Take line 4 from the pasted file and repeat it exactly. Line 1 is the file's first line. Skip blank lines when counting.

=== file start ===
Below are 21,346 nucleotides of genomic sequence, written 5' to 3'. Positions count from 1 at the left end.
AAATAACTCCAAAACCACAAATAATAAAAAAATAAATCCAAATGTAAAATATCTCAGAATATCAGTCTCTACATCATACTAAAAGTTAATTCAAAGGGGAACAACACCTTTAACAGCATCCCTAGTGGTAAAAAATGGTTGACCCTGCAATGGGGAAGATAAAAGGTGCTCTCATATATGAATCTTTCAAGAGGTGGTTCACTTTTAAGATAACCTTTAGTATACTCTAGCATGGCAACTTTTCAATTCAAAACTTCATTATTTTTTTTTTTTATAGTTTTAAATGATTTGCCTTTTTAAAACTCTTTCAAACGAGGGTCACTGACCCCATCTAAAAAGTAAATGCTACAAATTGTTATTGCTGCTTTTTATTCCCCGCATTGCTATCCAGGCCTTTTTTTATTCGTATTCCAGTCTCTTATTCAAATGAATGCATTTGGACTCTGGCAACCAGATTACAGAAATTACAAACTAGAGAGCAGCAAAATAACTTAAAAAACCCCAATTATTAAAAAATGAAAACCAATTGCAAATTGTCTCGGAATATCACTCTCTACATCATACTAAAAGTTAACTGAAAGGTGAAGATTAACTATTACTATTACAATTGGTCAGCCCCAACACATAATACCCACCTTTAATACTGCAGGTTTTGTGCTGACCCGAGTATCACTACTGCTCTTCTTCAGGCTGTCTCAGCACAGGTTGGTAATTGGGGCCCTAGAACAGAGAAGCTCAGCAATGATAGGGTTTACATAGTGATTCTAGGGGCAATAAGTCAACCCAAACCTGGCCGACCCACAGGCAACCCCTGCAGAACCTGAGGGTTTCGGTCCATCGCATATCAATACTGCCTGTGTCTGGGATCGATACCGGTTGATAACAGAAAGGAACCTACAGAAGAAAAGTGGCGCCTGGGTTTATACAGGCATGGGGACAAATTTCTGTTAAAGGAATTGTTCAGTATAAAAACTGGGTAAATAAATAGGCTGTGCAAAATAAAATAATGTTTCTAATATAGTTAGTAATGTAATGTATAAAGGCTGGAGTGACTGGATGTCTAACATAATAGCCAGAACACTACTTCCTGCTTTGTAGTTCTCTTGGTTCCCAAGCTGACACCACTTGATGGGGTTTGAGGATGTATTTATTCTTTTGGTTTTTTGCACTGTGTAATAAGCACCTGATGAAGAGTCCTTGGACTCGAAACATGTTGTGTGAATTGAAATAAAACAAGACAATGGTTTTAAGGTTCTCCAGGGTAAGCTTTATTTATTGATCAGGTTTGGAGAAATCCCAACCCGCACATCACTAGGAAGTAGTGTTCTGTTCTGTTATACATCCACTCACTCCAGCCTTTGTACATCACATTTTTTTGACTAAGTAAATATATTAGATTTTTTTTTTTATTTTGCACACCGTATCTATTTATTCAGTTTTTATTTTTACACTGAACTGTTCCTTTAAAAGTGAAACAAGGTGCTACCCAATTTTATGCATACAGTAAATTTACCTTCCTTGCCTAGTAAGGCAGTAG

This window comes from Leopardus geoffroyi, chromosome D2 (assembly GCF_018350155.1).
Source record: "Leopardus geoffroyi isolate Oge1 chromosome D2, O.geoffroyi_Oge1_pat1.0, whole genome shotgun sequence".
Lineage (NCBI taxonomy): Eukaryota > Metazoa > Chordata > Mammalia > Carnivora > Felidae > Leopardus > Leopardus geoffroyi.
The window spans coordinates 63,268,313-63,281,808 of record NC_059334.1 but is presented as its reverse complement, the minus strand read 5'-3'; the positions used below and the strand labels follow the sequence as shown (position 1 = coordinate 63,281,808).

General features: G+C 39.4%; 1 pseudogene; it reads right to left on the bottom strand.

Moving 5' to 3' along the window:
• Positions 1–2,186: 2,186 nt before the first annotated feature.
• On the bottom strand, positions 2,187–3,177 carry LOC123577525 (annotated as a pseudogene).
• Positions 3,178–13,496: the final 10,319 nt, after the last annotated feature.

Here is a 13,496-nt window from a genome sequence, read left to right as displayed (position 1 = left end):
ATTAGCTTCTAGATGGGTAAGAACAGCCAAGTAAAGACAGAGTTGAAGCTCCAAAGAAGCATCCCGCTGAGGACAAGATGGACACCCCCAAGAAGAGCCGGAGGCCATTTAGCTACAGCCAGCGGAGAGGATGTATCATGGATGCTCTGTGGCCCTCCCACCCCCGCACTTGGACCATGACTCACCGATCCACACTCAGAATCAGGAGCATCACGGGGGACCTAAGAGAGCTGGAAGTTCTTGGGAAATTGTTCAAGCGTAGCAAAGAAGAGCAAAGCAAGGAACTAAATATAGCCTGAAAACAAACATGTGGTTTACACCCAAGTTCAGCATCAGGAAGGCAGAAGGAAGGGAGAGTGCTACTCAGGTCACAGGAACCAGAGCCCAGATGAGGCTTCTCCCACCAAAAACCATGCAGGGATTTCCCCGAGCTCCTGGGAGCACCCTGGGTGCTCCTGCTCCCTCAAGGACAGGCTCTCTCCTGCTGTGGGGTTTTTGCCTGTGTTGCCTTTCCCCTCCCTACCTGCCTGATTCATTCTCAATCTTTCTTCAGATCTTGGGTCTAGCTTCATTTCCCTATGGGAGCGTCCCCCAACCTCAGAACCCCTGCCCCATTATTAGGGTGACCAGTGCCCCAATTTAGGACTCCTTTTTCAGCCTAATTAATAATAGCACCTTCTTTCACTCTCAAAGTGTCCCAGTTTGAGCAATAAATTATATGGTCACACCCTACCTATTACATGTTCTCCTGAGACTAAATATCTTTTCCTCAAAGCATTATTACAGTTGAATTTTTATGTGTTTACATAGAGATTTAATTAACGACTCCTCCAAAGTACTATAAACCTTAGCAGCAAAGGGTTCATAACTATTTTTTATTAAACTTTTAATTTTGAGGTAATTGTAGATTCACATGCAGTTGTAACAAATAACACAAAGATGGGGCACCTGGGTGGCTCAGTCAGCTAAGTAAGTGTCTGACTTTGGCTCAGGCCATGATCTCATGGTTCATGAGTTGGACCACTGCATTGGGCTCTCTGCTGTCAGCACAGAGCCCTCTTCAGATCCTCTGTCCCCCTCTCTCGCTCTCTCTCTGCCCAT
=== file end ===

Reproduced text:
Source record: "Leopardus geoffroyi isolate Oge1 chromosome D2, O.geoffroyi_Oge1_pat1.0, whole genome shotgun sequence".